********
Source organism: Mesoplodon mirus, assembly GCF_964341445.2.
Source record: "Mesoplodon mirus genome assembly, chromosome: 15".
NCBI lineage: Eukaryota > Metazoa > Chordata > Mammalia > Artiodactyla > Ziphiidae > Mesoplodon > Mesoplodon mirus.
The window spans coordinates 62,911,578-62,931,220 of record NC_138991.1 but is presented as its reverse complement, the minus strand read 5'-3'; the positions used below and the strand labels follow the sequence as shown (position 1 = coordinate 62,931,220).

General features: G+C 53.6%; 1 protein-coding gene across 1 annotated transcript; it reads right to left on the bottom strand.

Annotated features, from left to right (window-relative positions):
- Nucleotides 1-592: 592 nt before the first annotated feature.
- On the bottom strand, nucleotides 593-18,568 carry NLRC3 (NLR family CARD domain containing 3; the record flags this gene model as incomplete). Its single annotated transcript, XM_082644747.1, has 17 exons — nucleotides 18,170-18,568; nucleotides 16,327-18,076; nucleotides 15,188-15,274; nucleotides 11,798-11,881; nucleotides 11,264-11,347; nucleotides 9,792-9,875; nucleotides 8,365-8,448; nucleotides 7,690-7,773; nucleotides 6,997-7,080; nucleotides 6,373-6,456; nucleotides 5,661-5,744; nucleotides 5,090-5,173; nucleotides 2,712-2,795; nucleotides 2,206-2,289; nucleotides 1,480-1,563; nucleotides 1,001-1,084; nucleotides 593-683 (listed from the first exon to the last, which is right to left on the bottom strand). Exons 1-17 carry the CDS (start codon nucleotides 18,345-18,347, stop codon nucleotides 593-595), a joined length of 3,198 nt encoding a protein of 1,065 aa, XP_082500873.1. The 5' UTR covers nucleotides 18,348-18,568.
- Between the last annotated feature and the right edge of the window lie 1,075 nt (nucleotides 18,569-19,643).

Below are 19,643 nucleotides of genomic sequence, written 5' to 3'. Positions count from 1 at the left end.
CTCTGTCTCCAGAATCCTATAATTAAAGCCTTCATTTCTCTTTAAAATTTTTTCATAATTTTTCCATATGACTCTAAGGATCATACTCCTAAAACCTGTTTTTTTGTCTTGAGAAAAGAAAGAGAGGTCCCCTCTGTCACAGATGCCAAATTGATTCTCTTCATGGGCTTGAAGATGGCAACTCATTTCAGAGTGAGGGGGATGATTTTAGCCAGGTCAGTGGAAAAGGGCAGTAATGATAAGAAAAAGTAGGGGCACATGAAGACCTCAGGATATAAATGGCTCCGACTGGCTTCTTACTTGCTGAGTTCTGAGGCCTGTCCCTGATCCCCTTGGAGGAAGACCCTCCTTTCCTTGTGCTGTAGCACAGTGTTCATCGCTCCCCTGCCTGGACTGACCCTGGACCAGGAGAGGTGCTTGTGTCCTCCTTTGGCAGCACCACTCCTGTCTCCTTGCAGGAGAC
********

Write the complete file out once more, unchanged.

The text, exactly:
Source organism: Mesoplodon mirus, assembly GCF_964341445.2.
Source record: "Mesoplodon mirus genome assembly, chromosome: 15".
NCBI lineage: Eukaryota > Metazoa > Chordata > Mammalia > Artiodactyla > Ziphiidae > Mesoplodon > Mesoplodon mirus.
The window spans coordinates 62,911,578-62,931,220 of record NC_138991.1 but is presented as its reverse complement, the minus strand read 5'-3'; the positions used below and the strand labels follow the sequence as shown (position 1 = coordinate 62,931,220).

General features: G+C 53.6%; 1 protein-coding gene across 1 annotated transcript; it reads right to left on the bottom strand.

Annotated features, from left to right (window-relative positions):
- Nucleotides 1-592: 592 nt before the first annotated feature.
- On the bottom strand, nucleotides 593-18,568 carry NLRC3 (NLR family CARD domain containing 3; the record flags this gene model as incomplete). Its single annotated transcript, XM_082644747.1, has 17 exons — nucleotides 18,170-18,568; nucleotides 16,327-18,076; nucleotides 15,188-15,274; nucleotides 11,798-11,881; nucleotides 11,264-11,347; nucleotides 9,792-9,875; nucleotides 8,365-8,448; nucleotides 7,690-7,773; nucleotides 6,997-7,080; nucleotides 6,373-6,456; nucleotides 5,661-5,744; nucleotides 5,090-5,173; nucleotides 2,712-2,795; nucleotides 2,206-2,289; nucleotides 1,480-1,563; nucleotides 1,001-1,084; nucleotides 593-683 (listed from the first exon to the last, which is right to left on the bottom strand). Exons 1-17 carry the CDS (start codon nucleotides 18,345-18,347, stop codon nucleotides 593-595), a joined length of 3,198 nt encoding a protein of 1,065 aa, XP_082500873.1. The 5' UTR covers nucleotides 18,348-18,568.
- Between the last annotated feature and the right edge of the window lie 1,075 nt (nucleotides 18,569-19,643).

Below are 19,643 nucleotides of genomic sequence, written 5' to 3'. Positions count from 1 at the left end.
CTCTGTCTCCAGAATCCTATAATTAAAGCCTTCATTTCTCTTTAAAATTTTTTCATAATTTTTCCATATGACTCTAAGGATCATACTCCTAAAACCTGTTTTTTTGTCTTGAGAAAAGAAAGAGAGGTCCCCTCTGTCACAGATGCCAAATTGATTCTCTTCATGGGCTTGAAGATGGCAACTCATTTCAGAGTGAGGGGGATGATTTTAGCCAGGTCAGTGGAAAAGGGCAGTAATGATAAGAAAAAGTAGGGGCACATGAAGACCTCAGGATATAAATGGCTCCGACTGGCTTCTTACTTGCTGAGTTCTGAGGCCTGTCCCTGATCCCCTTGGAGGAAGACCCTCCTTTCCTTGTGCTGTAGCACAGTGTTCATCGCTCCCCTGCCTGGACTGACCCTGGACCAGGAGAGGTGCTTGTGTCCTCCTTTGGCAGCACCACTCCTGTCTCCTTGCAGGAGAC